LISTSERV at the University of Georgia
Menubar Imagemap
Home Browse Manage Request Manuals Register
Previous messageNext messagePrevious in topicNext in topicPrevious by same authorNext by same authorPrevious page (October 2002)Back to main SPSSX-L pageJoin or leave SPSSX-L (or change settings)ReplyPost a new messageSearchProportional fontNon-proportional font
Date:         Wed, 9 Oct 2002 16:43:14 -0600
Reply-To:     Geoff Matthews <>
Sender:       "SPSSX(r) Discussion" <SPSSX-L@LISTSERV.UGA.EDU>
From:         Geoff Matthews <>
Subject:      Re: Sample vs Population
Comments: To: Alison Neustrom <>
Content-Type: text/plain; charset="US-ASCII"

That's a great response rate, and high enough that inferences made from it are very reliable.

At least according to Dillman and "The Total Design Method."

Geoff Matthews

-----Original Message----- From: Alison Neustrom [] Sent: Wednesday, October 09, 2002 4:38 PM To: SPSSX-L@LISTSERV.UGA.EDU Subject: Re: Sample vs Population

What would you say if you had 80% of a non-random sample of a population (I sent them to everyone but only got back 80%)? Would you consider that a sample or a population?

-----Original Message----- From: SPSSX(r) Discussion [mailto:SPSSX-L@LISTSERV.UGA.EDU]On Behalf Of Jelani Mandara Sent: Wednesday, October 09, 2002 11:50 AM To: SPSSX-L@LISTSERV.UGA.EDU Subject: Re: Sample vs Population

Fink, Steven wrote:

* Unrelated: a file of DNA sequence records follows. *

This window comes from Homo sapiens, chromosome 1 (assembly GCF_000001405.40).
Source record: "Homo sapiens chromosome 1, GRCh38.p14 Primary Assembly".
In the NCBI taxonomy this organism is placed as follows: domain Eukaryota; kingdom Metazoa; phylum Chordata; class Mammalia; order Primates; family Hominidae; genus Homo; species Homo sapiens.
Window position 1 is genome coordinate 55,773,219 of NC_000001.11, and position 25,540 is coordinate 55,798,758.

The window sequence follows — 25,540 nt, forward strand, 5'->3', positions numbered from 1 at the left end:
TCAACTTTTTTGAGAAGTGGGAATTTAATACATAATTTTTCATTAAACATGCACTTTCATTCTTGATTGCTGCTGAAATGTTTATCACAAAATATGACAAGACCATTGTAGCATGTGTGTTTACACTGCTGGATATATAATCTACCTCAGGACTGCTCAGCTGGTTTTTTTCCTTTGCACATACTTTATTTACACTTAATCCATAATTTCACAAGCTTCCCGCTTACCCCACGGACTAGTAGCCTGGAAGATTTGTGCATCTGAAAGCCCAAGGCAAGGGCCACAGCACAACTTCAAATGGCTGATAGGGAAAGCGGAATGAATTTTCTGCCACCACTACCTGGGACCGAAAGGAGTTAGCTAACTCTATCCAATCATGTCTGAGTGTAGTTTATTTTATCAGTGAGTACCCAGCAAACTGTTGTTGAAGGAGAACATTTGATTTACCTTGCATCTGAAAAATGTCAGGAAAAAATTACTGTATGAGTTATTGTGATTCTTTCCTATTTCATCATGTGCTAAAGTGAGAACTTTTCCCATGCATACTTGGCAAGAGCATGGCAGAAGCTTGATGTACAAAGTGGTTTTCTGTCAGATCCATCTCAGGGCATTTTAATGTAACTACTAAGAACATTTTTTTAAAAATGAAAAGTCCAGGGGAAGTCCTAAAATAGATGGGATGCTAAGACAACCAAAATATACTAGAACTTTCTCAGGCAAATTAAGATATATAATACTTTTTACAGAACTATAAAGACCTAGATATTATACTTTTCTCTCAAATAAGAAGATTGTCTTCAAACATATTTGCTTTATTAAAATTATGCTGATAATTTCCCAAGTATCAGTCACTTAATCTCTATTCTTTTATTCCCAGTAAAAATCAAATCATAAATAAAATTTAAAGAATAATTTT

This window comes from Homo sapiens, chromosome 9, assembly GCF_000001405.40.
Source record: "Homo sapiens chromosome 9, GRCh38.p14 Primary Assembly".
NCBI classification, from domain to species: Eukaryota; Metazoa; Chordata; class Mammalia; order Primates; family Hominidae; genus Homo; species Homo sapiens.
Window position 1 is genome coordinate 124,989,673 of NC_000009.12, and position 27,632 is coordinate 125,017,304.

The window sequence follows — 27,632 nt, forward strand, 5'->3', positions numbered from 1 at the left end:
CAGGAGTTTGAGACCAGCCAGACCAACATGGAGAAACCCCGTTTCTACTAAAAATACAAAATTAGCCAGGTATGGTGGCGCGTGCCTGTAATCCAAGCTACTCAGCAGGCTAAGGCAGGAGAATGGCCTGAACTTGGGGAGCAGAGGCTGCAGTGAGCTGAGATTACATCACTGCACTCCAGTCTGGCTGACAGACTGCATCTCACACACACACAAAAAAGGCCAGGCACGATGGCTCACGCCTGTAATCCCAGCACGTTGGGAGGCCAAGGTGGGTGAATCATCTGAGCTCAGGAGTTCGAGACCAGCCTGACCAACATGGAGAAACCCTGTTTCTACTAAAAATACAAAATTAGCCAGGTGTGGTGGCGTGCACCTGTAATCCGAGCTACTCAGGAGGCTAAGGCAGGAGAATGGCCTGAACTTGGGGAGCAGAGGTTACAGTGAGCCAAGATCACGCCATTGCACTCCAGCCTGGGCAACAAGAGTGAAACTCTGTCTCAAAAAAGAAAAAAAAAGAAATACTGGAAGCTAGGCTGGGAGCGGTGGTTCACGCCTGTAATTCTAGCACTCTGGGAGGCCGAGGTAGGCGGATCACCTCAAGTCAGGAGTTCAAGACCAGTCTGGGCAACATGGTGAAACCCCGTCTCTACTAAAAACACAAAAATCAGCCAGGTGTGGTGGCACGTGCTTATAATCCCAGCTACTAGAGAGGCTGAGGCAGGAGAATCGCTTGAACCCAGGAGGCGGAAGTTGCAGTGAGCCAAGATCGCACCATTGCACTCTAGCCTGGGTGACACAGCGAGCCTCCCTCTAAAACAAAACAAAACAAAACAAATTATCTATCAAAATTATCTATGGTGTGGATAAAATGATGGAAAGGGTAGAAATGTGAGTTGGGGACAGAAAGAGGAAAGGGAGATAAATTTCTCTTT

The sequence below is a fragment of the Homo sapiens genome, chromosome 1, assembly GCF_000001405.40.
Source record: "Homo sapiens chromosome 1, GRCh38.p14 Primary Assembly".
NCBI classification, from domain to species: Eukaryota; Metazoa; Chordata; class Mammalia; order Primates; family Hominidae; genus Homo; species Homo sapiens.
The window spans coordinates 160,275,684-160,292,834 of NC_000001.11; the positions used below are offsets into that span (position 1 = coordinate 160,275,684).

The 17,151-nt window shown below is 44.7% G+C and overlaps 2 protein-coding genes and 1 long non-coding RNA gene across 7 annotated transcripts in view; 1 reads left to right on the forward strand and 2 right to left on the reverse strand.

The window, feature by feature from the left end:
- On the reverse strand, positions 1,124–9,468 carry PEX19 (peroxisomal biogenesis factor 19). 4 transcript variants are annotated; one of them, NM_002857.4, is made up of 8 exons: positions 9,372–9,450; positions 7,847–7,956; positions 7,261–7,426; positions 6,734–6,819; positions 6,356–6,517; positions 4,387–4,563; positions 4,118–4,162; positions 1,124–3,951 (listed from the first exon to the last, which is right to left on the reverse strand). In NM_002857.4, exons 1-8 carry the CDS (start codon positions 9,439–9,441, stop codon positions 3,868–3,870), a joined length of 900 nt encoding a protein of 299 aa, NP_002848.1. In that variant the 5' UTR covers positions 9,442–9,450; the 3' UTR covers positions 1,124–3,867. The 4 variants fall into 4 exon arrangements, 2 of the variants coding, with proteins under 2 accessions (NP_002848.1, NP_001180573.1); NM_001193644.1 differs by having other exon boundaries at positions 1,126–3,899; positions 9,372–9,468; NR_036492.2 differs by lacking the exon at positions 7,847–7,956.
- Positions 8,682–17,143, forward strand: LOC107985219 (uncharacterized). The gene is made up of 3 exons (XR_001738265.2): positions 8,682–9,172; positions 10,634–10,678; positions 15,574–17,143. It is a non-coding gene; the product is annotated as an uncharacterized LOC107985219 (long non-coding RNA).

>Recently, I've been asked by several analysts about analyzing >populations, that is, data not from a sample. > >The purpose of a statistical test is to make estimates about the population. If my data set IS the population, are significant tests appropriate? > > > No. Descriptives and Effect Sizes are still relevant, but not inferential stats.

> > >What about if my response rate (survey/unit) is low, say 20%. For >example, I sent surveys to everyone in the population, but only received 20% of responses. Does this change your answer to the first question? > > > >

Then you only have a (probably nonrandom) sample of the population. The logic of inferential stats applies.

>Thanks > > > >Steve > > >

-- Jelani Mandara Assistant Professor Human Development and Social Policy Northwestern University 2120 Campus Drive Evanston, Il 60208

Office Phone: (847)491-3122 Web Page:

Back to: Top of message | Previous page | Main SPSSX-L page